Keep tree branches and shrubbery well trimmed and away from the house.
Keep basements, attics, and crawl spaces well ventilated and dry.
Store garbage in sealed containers and dispose of it regularly.
Repair fascia and sofits and rotted roof shingles; some insects are drawn to deteriorating wood
Replace weather stripping and repair loose mortar around basement foundations, chimneys, and windows.
Store firewood at least 20 feet away from the house and 5 inches off the groun
Fixing a chimney entrance. Photo from Google Images.
Locate and fix weak-spots in your home
Roof vents.These are usually constructed of light weight aluminium or plastic, they are no obstacle for animals seeking entry into attics!
Chimneys. If not screened properly, chimneys make suitable living quarters for raccoons, squirrels and birds. Birds can also fall into open chimneys and become stuck. These animals may even enter the "living space" of the home.
Plumbing Vent Pipes. Unprotected plumbing vent pipes are an invitation to animals seeking den sites inside of a house. Animals can also become stuck in these pipes. Once inside the pipe, wildlife will obstruct the normal function of the buildings plumbing system.
Stove & Bathroom Exhaust Vents. If unsecured, these make great nesting sites for birds and squirrels, resulting in noticeable sounds, odors and insects.
Roof and Fascia Spaces. If these areas are not properly constructed, or begin to deteriorate, they offer an opportunity for wildlife to chew on the free edge of the wood and gain entry into the attic.
Roof-Sofit Intersection. If left unscreened, this area can be easily manipulated by an animal from the outside in order to establish a den site inside the attic space.
Squirrels living in a cozy attic. Photo from Google Images.
A little advice from WTS on a few of the more common wildlife species:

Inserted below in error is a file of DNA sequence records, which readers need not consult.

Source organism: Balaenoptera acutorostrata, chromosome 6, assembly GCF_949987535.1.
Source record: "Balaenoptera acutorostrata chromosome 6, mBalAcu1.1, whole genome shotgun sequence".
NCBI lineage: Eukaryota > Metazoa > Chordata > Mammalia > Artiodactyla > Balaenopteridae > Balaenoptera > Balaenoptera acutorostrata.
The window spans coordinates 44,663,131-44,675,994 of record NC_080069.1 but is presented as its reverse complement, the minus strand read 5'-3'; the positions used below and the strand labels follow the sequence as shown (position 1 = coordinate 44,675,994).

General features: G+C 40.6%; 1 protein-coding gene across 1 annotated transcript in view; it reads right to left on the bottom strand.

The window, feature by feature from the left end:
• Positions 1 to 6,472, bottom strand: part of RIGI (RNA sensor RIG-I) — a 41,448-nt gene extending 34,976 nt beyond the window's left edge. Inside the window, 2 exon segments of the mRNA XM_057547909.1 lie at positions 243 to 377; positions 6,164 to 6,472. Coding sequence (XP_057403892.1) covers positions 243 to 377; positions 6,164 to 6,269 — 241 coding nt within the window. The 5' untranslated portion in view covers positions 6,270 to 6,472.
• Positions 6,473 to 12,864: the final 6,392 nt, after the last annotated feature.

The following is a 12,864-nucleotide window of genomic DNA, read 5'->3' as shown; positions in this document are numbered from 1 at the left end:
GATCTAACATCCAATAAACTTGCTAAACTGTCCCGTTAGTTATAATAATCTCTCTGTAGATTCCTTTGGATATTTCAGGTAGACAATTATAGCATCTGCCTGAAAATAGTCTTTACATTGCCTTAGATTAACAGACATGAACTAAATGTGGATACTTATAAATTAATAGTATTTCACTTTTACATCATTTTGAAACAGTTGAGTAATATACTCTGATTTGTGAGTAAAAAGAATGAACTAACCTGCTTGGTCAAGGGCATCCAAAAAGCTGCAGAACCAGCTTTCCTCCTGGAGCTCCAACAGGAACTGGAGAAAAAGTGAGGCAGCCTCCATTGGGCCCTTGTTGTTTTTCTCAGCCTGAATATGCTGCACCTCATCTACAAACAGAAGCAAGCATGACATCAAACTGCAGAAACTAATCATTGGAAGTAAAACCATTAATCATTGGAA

To prevent squirrels from being/becoming pests: repair holes, install squirrel baffles on feeders, attach metal flashing around isolated trees next to your house to stop squirrels from jumping onto your roof.
To stop cottontail rabbits from eating your plants: chicken wire fence around your garden or other areas, 18-24 inches high, stalked flush with the ground or buried a few inches; wrap hardware cloth 18-24 inches high around small trees, fold & bend the top so small birds cannot go in and get trapped.
To prevent raccoons, opossums, etc from coming into your home or becoming a nuisance:
Make sure there is no way to enter your house. And don't forget about cat & dog doors!
Do not feed or have food around. These animals will quickly learn that your house=food. If you consistently leave out food, and then forget one night, animals may break in to find the food they know is within!
Secure all garbage extremely well! Once they learn that they can get into your garbage they will do so again, and again, and again.
Hire a Humane Professional If you want to hire a professional for help dealing with wildlife conflicts and solutions, make sure you find a reputable person who uses humane, non-lethal techniques, and who are sensitive to wildlife behavior and birthing seasons.
As previously mentioned, you do not want to remove “the problem” without solving “the problem.” You also do not want to create orphan wildlife by destroying or relocating the mother animal. Make sure you ask any company how they perform their services to make sure they use humane methods.
NB: before you take any measures to deal with wildlife, check with local and state government agencies (e.g., animal control offices; in NY, The Department of Environmental Conservation; etc.) for regulations pertaining to wildlife. Some states have strict policies and penalties for handling, or “harassing,” wildlife.